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Long-Term Risk of Stroke after Transient Ischemic Attack
Örebro University Hospital. Department of Neurology.ORCID iD: 0000-0001-6504-9049
Riksstroke, Medicincentrum, University Hospital of Norrland, Umeå, Sweden.
Örebro University, School of Medical Sciences. Department of Clinical Chemistry, Linköping University, Linköping, Sweden.ORCID iD: 0000-0002-6681-0546
2017 (English)In: Cerebrovascular Diseases, ISSN 1015-9770, E-ISSN 1421-9786, Vol. 43, no 1-2, 25-30 p.Article in journal (Refereed) Published
Abstract [en]

Background: In the absence of active management, the stroke risk after a transient ischemic attack (TIA) may be high. Almost 10 years ago, the results of the EXPRESS and SOS-TIA studies called for a more rapid management of TIA patients. The purpose of this study was to investigate the other stroke risks in the longer term, after the implementation of a more active approach to TIA. We also wanted to assess the predictive value of the ABCD2 score in this context.

Methods: Riksstroke is the national stroke registry in Sweden. Data from Riksstroke's TIA module, and the national cause-of-death register, for the years 2011 and 2012 were used in this study. Stroke occurrence was monitored via Riksstroke. Cox's regression was used for risk evaluation. The predictive value of the ABCD2 score was assessed by calculating the area under the receiver operating characteristics curve.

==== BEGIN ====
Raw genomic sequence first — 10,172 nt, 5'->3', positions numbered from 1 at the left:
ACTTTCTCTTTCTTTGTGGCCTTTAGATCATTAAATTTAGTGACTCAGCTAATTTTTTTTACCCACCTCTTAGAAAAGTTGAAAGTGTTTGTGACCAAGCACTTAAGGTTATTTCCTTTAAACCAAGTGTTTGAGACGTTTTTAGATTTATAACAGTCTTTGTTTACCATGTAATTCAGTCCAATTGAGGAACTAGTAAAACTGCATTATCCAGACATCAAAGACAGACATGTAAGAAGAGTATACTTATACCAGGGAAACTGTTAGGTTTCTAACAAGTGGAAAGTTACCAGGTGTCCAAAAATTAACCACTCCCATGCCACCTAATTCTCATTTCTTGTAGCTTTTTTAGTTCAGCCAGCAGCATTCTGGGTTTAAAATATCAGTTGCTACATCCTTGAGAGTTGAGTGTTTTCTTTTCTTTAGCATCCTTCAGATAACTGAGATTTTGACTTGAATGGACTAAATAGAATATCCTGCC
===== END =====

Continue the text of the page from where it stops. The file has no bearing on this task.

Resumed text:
Results: A total of 15,068 TIA episodes occurred in 14,102 patients. The follow-up time varied between 0 and 819 days, with an average of 417 days. The mortality for all TIA patients during the follow-up time was 7.1%. Of the unique patients, 545 had one or more strokes (3.9%), corresponding to 34 events per 1,000 person years. Significant risk factors for stroke were: age, previous TIA, atrial fibrillation (AF), oral anticoagulant (OAC) treatment, hypertension treatment, and the ABCD2 items speech impairment, unilateral weakness, and diabetes mellitus. The ABCD2 score correlated with a subsequent stroke, but its predictive value was low.

Conclusion: The risk of stroke is low after the acute phase of a TIA, probably lower than in previous studies. This may be due to better secondary prevention in recent years. Several risk factors predict stroke, notably hypertensive treatment, which may be inadequate; and AF, where OACs may be under-used. It is difficult to identify the role of the ABCD2 score in clinical practice.

Place, publisher, year, edition, pages
Basel, Switzerland: S. Karger, 2017. Vol. 43, no 1-2, 25-30 p.
Keyword [en]
Transient ischemic attack; Stroke risk assessment; Stroke risk factors
National Category
Cardiac and Cardiovascular Systems Neurology
Identifiers
URN: urn:nbn:se:oru:diva-53250DOI: 10.1159/000451061ISI: 000394585600005PubMedID: 27750222Scopus ID: 2-s2.0-84991769367OAI: oai:DiVA.org:oru-53250DiVA: diva2:1039777
Available from: 2016-10-25 Created: 2016-10-24 Last updated: 2017-10-18Bibliographically approved

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Appelros, PeterStröm, Jakob O.
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